“The search must be grounded in objectively discernible facts to prevent fishing expeditions on the basis of irrelevant or discriminatory factors.” Furthermore, a safety search incidental to an investigative detention requires additional criteria.

<First, the officer’s decision to search must be reasonably necessary in light of the totality of the circumstances. It cannot be justified on the basis of a vague or non-existent concern for safety, nor can the search be premised upon hunches or mere intuition. Second, the safety search must be exercised in a reasonable manner> [para. 45].

The court upheld the safety search:

<When [the accused] entered the backyard… the officers were investigating a static line 911 call from the unit. In doing so, they were discharging their common law duty to preserve the peace, prevent crime and protect life and property. [The accused’s] entry into the fenced rear yard also entitled the officers to detain him to investigate a potential breach of the Trespass to Property Act, an arrestable offence under s. 9(1) of that Act.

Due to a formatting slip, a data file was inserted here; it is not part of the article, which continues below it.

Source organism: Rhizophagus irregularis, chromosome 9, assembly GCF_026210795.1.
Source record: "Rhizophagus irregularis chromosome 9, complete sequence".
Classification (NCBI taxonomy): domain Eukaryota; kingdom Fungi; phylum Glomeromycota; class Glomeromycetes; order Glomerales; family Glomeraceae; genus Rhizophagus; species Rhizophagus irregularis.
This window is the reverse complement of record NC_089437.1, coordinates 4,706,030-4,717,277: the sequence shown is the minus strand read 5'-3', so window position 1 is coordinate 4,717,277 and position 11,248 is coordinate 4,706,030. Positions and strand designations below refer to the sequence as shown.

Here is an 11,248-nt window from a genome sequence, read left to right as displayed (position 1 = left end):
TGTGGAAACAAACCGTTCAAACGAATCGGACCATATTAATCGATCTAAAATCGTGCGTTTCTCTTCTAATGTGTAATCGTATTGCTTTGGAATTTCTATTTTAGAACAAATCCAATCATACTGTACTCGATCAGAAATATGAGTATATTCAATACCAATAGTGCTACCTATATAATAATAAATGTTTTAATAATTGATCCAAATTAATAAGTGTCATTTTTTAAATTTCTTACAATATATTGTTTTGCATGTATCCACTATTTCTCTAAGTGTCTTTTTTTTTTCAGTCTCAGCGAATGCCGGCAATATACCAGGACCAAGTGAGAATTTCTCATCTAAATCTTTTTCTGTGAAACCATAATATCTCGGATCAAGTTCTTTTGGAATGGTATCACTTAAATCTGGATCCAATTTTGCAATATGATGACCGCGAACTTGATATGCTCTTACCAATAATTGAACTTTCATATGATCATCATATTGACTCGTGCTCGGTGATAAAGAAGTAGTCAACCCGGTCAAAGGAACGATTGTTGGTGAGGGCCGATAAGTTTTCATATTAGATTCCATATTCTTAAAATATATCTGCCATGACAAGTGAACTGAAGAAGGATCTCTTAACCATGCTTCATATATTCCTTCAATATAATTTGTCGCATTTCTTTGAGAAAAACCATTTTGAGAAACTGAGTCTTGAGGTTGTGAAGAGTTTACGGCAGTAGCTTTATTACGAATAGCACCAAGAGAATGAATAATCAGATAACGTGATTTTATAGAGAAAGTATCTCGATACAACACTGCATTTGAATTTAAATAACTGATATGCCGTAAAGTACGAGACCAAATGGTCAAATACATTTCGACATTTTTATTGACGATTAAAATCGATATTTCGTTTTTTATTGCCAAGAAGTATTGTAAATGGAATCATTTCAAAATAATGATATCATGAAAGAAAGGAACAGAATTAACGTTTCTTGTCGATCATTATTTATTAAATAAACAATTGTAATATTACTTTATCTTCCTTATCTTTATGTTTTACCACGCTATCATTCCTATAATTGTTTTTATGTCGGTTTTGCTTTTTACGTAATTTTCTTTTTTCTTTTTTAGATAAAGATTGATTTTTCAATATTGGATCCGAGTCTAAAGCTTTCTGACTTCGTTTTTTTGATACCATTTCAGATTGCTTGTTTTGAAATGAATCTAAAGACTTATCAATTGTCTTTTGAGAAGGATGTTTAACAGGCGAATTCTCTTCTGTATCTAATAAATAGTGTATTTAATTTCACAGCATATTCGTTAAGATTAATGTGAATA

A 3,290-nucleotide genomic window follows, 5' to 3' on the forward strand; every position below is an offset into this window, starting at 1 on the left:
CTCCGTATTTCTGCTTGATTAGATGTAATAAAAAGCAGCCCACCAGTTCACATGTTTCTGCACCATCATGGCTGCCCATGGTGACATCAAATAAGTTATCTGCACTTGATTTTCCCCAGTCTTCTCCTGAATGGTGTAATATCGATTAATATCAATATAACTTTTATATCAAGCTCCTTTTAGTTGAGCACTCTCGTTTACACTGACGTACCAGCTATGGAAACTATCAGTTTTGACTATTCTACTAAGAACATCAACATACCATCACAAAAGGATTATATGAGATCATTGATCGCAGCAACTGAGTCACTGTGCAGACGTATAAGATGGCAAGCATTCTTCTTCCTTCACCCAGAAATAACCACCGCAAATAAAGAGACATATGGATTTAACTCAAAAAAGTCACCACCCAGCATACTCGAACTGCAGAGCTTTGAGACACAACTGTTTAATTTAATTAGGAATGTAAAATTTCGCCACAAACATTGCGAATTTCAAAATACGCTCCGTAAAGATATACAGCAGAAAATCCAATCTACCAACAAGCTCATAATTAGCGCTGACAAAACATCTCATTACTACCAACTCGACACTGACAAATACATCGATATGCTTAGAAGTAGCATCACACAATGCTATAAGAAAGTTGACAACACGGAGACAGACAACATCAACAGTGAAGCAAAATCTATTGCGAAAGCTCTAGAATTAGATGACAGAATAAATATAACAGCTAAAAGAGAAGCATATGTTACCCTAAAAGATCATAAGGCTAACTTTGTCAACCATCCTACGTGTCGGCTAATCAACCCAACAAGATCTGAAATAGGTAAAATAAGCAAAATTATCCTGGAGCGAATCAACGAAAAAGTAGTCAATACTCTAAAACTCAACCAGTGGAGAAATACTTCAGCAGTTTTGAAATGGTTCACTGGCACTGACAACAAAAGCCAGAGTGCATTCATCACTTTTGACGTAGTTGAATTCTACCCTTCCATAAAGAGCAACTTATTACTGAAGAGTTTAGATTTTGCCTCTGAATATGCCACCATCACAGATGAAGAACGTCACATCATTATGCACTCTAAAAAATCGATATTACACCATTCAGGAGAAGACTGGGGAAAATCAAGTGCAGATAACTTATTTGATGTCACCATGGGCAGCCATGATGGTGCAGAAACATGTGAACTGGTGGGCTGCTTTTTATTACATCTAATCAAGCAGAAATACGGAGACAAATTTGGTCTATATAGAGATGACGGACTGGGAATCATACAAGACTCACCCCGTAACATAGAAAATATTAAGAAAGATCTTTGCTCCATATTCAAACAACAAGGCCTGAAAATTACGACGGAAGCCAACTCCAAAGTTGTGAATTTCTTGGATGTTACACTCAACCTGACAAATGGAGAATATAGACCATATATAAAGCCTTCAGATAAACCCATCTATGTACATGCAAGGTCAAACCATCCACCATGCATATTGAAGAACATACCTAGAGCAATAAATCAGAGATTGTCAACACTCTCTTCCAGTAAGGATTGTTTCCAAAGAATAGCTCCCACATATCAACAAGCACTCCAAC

As the interaction with [the accused] continued, the officers noticed several movements they considered to signal possession of a gun. Taps to the waistband of the [accused’s] pants. “Blading” to obstruct their view of the [accused’s] right side. Awkward receipt of the driver’s licence when the officers returned it to the [accused]. An indication by the officers of a pat-down search for the officers’ safety. Resistance. An attempt to flee. Apprehension and only then a search. This accumulation of factors fully supported a reasonable belief on the part of the officers that their safety was at stake and justified the search> [paras. 61-62].

{Reasonable suspicion v. reasonable grounds}

In a recent Supreme Court of Canada decision (<R. v. MacDonald, 2014 SCC 3>) the majority concluded that safety searches require an officer to believe on reasonable grounds that their safety is at stake (or reasonable grounds to believe a person is armed or dangerous or a reasonable belief in an imminent threat to safety). The minority in that decision took this to mean that a new, higher standard was created to replace the lower reasonable grounds to suspect standard articulated in <R. v. Mann, 2004 SCC 52>.

Watt observed that MacDonald did not involve a safety search incident to an investigative detention but was a free-standing search power. In the end, he found it unnecessary to determine whether the standard for determining the lawfulness of a safety search has been re-calibrated in light of MacDonald, because, in this case, the test of a reasonable belief that the officer’s safety was at stake was satisfied.

The safety search was lawful, the evidence admissible under <s. 24(2)>, Peterkin’s appeal was dismissed and his convictions upheld.